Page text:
WASHINGTON (CNN) -- With "birthers" mostly silent, "deathers" are now pushing a new conspiracy theory.
The release of President Obama's birth certificate last week apparently tamped down -- to a large degree -- skeptics who questioned whether he could legally serve as president because they said he wasn't a natural-born citizen. Now, a surprisingly diverse crop of people are questioning whether Osama bin Laden is actually dead.
Some media outlets and bloggers are calling them "deathers."
Their claims follow a wide range: Some believe that the world's most-wanted terrorist was not the man killed Sunday, others think bin Laden is dead but was killed many years ago, and still others believe that the September 11 mastermind is alive -- and secretly being interrogated.
One Fox Business Network host is not going quite that far. Judge Andrew Napolitano at one point declared that "Osama bin Laden is dead," but he later seemed unconvinced. Napolitano also questioned the president's authority to kill him.
Napolitano began his Monday show by saying bin Laden was "killed on the illegal whim of the president." Moments later, he added, "Osama bin Laden is dead. And the president seems to think he has the right to kill whomever he wants so long as the person is perceived as a monster and the public supports it."
And yet the judge also questioned whether officials are "telling us the truth or pulling a fast one to save Obama's lousy presidency." Later in the broadcast, Napolitano asked a guest, "Do you believe he's dead, or do you want some more evidence: a photograph, a testimony of an eyewitness? Something other than the words of a president whose words we have doubted before?"
Others who are questioning bin Laden's death include a libertarian talk radio host, a well-known liberal anti-war activist and some everyday Pakistani students.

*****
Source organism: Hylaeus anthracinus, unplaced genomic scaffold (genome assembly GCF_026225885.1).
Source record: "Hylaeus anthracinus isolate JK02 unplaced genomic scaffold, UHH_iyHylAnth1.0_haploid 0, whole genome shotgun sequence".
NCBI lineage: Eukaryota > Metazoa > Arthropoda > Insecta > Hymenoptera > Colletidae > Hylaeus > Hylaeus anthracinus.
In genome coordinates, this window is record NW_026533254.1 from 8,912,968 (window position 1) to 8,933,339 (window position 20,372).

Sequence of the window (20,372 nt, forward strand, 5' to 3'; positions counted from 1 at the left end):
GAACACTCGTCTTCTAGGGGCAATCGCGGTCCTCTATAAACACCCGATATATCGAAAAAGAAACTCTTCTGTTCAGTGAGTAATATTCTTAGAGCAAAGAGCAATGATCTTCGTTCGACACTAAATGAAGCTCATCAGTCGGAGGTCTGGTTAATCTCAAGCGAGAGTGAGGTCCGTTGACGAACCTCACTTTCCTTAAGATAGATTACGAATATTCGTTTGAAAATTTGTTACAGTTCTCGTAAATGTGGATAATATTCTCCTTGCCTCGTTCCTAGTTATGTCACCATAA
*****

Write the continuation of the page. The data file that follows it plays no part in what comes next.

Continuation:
What their claims all have in common -- much like claims that the president was born outside the U.S., instead of in Hawaii -- is that they go against the agreed-upon facts.
Obama's decision not to release the photos of bin Laden's death seems to be stoking "deather" fires.
Alex Jones is a Texas-based talk radio host who also runs various websites and whose YouTube channel claims more than 24 million views. He is sometimes called a right-wing conspiracy theorist.
After the president's announcement of bin Laden's death, Jones told his listeners in one broadcast, "My friends, this is a complete and total hoax."
"Where is the body?" Jones asked in another show. "My White House sources nine years ago, on record, confirmed that he had been killed and was frozen on ice."
Cindy Sheehan, who is certainly not an ideological ally of Jones', appears to agree with him on bin Laden's death.
Sheehan became famous for protesting President George W. Bush's Iraq policy -- even camping out at the White House and the president's Crawford, Texas, ranch -- after her son was killed in the war.
Shortly after the president's bin Laden announcement, Sheehan planted seeds of doubt on her Facebook page and blog.